Giants Add Bryant: The Padres took a big swing and missed, the Dodgers took their swing and connected, and sure to form, the Giants played the deadline slow and steady. Does the tortoise win again? Time will tell, but the Giants did ultimately nab a former MVP in Kris Bryant without giving up a top prospect. Bryant fits their profile like a glove, and he’ll be able to fill in at third until Evan Longoria returns and then move to the outfield.
Remember: The Giants have a three-game head start on LA and a five-game lead on the Padres. Adding Bryant has game-changing potential, while Tony Watson was a solid, low-key add to the pen. The Dodgers are scary, but if the Giants keep playing their game, LA may find themselves in the wild card game anyway.
Cubs Collapse, Dismantle 2016 World Series Champs: In a vacuum, the Cubs had a pretty good deadline. They added a number of buzzy, interesting young players like Nick Madrigal, Pete Crow-Armstrong, and Alexander Canario. But it came at a cost. After years of rumors, Bryant, Anthony Rizzo, and Javier Baez were finally shipped out of town, along with Craig Kimbrel, Andrew Chafin, Ryan Tepera, Marisnick, and Trevor Williams. New players — and new narratives — are long overdue in Chicago, and the next chapter awaits.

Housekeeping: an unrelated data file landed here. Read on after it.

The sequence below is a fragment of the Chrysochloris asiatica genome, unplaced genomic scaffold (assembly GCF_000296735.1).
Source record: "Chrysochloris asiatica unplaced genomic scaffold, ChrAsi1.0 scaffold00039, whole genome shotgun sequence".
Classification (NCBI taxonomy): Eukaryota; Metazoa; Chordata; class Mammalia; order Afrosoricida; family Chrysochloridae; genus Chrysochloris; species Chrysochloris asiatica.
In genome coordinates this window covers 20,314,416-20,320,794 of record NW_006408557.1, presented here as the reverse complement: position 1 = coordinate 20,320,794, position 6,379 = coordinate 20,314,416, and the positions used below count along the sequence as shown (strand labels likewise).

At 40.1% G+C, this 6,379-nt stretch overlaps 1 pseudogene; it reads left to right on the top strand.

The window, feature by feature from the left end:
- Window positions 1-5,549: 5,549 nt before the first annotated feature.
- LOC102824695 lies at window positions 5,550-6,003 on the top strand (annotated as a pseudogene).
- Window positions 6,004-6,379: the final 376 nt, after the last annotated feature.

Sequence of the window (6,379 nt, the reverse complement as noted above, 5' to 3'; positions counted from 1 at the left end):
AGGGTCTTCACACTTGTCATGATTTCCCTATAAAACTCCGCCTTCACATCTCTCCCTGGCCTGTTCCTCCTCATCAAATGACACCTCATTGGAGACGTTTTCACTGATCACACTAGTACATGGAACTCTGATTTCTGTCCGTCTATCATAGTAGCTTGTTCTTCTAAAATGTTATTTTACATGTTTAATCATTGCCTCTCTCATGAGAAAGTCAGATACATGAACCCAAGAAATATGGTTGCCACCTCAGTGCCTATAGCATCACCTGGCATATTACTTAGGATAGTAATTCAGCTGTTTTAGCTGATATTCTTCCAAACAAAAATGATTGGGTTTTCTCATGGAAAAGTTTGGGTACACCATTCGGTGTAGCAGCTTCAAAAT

Nationals Collapse, Dismantle 2019 World Series Champs: It’s appropriate that the Cubs are in DC to play the Nats this weekend, because really, the two clubs are mirror images of one another, right down to their interconnecting pieces like Kyle Schwarber and Jon Lester. Both teams were trying to contend on the legs of recent title teams, both teams had disastrous months of July, and both clubs desperately needed an influx of young talent. Both teams got it on Friday.
The Nats farm system was even more barren than Chicago’s and their need to restock even direr given the presence of young superstud Juan Soto. So Washington said their fare-thee-wells to Scherzer, Turner, Hudson, and Yan Gomes from the title team, plus recent additions Lester, Schwarber, Brad Hand, and Josh Harrison. GM Mike Rizzo does not sell off pieces willy nilly, but in doing so, they got some high-end, near-ready pieces as they look to quickly rebuild a contender in context around Soto before the Scott Boras client reaches free agency after the 2024 season.
Brewers Take Their Place Atop The NL Central: Milwaukee made their big acquisition back in May, and Willy Adames has transformed himself and the club since his arrival. They were last under .500 on the day before Adames arrived, they’ve gone 41-19 since and taken firm hold of the NL Central. Still, some tinkering remained on the docket for July, as the Brewers picked up Eduardo Escobar, Rowdy Tellez, John Curtiss, and Daniel Norris.